Are there approaches that could work other than the isolated social-foundations course? Absolutely; I can think of a range of them, from mastery-based requirements for this material to co-teaching professional courses in seminars side-by-side with clinical courses, and others. Right now, we don’t know which might work, because all the incentives in the past few decades have worked to discourage experimentation in colleges of education in this way and instead have pushed programs to meet the bureaucratic and accreditation requirements of the day.2 We tend to organize programs around a long list of requirements instead of end goals (which is also horrible modeling for future teachers!).
I do not think the proposed and in-process-of-being-drafted regulations are likely to change those dynamics at the national level. I’d love to be proved wrong, Secretary Duncan. Get some basic data about the influence of program-specific graduates on their own students? Absolutely! But make sure it’s balanced by streamlining micromanagement and with assistance on gathering other data on graduates, and please skip those rhetorical tics that will not survive a basic fact-check.
Either that, or please find the magic ring that we historians of education are supposed to get to control teacher education. I never received mine.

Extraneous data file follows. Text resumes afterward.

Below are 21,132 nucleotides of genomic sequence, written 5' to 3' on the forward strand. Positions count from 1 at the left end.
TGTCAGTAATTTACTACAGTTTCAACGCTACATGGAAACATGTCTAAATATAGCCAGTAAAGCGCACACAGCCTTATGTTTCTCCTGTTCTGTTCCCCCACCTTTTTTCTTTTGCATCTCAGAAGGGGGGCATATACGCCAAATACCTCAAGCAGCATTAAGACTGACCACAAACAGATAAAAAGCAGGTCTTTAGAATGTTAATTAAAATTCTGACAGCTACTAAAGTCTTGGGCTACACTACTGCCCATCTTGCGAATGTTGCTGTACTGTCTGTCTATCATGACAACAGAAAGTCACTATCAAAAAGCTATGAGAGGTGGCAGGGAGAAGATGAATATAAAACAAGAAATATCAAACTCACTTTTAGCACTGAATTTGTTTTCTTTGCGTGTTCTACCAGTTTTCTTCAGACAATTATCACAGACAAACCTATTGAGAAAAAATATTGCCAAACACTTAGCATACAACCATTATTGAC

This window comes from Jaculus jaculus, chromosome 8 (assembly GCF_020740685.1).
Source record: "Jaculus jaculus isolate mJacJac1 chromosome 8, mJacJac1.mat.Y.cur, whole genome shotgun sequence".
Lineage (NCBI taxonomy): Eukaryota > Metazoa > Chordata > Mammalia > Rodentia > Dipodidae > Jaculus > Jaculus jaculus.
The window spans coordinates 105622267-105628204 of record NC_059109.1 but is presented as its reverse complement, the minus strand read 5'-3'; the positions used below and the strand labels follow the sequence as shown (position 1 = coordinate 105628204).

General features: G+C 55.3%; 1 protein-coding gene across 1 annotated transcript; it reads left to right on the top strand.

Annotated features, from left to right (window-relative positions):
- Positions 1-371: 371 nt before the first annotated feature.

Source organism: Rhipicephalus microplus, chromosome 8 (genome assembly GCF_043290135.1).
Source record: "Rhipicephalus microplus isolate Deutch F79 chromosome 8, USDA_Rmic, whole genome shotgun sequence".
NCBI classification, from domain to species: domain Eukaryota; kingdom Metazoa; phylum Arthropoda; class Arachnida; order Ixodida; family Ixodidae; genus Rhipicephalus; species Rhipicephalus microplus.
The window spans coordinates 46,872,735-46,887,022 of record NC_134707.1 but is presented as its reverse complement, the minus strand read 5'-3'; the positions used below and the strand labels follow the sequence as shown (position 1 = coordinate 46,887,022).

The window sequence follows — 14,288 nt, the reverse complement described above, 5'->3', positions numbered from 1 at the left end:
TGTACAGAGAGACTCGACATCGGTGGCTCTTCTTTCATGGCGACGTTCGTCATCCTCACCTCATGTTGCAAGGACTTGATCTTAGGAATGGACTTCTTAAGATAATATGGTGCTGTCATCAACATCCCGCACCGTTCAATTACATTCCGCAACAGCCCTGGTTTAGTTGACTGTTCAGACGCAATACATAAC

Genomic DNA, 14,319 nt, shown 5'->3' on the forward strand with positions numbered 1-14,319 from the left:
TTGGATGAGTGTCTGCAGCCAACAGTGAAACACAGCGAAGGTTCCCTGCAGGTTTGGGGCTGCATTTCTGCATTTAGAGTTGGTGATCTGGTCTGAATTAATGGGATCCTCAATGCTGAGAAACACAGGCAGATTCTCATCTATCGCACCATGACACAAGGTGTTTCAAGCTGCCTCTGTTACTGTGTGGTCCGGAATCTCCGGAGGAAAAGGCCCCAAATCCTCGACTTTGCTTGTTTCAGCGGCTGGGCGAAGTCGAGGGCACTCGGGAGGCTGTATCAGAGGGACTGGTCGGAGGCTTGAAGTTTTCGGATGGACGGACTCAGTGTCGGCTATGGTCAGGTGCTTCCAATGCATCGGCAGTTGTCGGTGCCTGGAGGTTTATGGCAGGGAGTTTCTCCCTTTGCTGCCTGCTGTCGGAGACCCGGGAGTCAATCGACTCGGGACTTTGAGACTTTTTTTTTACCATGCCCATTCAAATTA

Correction (4/28): Apparently there is one tenure-track history of education job opening at the University of Oklahoma this spring. Go, Oklahoma! And in this case, I think the exception proves the rule.
- Note: The “practicing without a license” remark is a joke. I really do want everyone to think about my issues, and I also recognize that there needs to be an appropriate balance in teacher education programs. Besides, you only need a license to practice social foundations in North Carolina and Kentucky. [↩]
- In states such as Florida, college-based programs face a double-standard, micromanaged by the state department of education while alternative programs have far fewer input restrictions. [↩]